Have you heard the news? My sister is going to be a Peace Corps Volunteer in Cameroon. She leaves tomorrow!
You’re about to embark on, without a doubt, one of the hardest journeys of your life.
It won’t be hard in the ways you expect, or even the ways that I could hypothesize it will be hard for you. I do imagine all of the things I give you a hard time about (your punctuality, organization, spreadsheets, etc.–> aka employable skills in the U.S.) will be difficult for you to hold to lower standards or temporarily let go of, but it won’t be the hardest thing. Taking bucket baths while small children creep around to look at your blindingly pale body won’t be fun, but that won’t be the hardest thing, either. Repeating a word 14 times in a row to someone who still registers not a single ounce of understanding, or sitting for hours in silence with people, or alone, or getting a flat tire in literally the middle of nowhere on a 108 degree day will not be fun, but it won’t be the hardest thing, either.
I wish I could tell you how it will be hard, give you a pep talk of exactly what to expect and what to do when you’re feeling a certain way or facing a certain obstacle. Unfortunately, all I can tell you with certainty is that it will be worth it. And also to pay close attention to the “Roller Coaster of Emotions” session that Peace Corps will give you🙂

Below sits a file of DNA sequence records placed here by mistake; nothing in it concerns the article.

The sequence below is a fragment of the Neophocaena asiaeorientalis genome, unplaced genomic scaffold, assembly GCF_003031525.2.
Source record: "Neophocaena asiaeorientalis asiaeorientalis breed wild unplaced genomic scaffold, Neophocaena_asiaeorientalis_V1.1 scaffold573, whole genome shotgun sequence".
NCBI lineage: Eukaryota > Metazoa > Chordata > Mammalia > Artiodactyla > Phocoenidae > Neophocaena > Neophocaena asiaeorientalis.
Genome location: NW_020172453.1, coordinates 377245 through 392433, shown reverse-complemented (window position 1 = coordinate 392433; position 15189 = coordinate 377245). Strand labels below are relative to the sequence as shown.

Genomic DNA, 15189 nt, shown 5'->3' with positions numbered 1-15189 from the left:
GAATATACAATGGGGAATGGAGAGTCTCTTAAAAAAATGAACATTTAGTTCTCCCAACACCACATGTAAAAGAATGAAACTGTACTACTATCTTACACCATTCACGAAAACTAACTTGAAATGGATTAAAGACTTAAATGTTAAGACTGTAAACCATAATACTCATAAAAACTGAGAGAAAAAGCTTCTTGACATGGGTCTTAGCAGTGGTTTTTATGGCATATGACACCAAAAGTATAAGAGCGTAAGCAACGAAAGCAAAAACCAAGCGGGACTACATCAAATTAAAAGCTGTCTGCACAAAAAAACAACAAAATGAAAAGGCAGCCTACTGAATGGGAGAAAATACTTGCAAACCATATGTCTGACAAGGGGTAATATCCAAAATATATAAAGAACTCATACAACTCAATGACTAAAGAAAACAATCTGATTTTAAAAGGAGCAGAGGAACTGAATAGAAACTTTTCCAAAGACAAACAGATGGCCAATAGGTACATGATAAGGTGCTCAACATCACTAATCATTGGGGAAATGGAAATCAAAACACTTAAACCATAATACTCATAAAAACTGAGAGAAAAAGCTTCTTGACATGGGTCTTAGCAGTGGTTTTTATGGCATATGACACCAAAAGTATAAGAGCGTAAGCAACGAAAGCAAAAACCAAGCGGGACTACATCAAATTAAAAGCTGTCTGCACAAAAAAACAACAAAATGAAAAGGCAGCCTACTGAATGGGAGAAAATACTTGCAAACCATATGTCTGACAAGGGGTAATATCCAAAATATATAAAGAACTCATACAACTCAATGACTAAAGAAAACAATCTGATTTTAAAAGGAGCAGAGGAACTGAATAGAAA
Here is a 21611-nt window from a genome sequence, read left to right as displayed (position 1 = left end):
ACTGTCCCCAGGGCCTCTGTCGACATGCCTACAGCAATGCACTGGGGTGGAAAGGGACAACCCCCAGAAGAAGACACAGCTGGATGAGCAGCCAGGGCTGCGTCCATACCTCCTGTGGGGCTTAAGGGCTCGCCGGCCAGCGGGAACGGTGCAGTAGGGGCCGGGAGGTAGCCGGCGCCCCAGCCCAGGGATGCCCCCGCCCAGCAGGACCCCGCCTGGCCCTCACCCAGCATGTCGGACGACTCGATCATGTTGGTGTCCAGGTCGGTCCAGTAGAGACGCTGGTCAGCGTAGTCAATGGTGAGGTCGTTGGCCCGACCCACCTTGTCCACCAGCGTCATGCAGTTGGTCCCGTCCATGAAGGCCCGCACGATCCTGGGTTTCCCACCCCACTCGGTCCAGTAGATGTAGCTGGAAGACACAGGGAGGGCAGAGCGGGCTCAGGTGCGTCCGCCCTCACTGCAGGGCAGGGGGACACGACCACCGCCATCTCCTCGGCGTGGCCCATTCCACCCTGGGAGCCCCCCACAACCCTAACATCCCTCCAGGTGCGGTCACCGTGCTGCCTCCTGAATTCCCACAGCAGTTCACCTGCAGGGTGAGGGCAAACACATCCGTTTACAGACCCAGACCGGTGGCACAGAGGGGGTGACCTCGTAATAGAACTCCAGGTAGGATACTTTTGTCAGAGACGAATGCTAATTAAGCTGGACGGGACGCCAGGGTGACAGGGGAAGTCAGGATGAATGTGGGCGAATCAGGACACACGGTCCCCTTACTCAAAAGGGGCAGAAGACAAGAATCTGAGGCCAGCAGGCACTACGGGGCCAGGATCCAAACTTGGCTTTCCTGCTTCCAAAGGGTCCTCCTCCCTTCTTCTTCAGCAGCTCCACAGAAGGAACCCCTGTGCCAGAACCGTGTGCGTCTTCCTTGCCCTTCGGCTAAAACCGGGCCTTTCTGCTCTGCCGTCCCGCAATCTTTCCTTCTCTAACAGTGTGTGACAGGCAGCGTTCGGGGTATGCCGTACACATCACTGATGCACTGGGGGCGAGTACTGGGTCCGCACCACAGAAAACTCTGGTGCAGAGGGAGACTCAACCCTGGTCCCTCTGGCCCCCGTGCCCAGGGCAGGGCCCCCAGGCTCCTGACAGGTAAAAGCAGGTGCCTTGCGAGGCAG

In the moments that you can no longer remember why you went through the 92 step application process, remember that you are shaking the dust— actively choosing to look at things (our country, the world, yourself) from a different angle, as uncomfortable as that often is.
And for the times when inspirational quotes will not work, some practical advice:
1. Find Hobbies (I expect you to be a pro at harmonica by the time you are back)
2. Set goals for yourself that do not depend on anyone else to be completed
3. Smile at everyone you can
4. Enjoy the beauty of being outside and being able to eat things right off of the tree
5. Soak in the freedom of not being constantly connected to technology and other material things
6. Work on yourself and chart the journey– journals, conversations, etc.
7. Carry a small notebook around to jot down new vocabulary words in the moment and review them every night before you go to bed
Care, I am so proud of you!
I’m so happy for you and your adventure and I’ll be even happier when you come back and move in with me. Until then, Monkey Monkey Fish Bicycle.🙂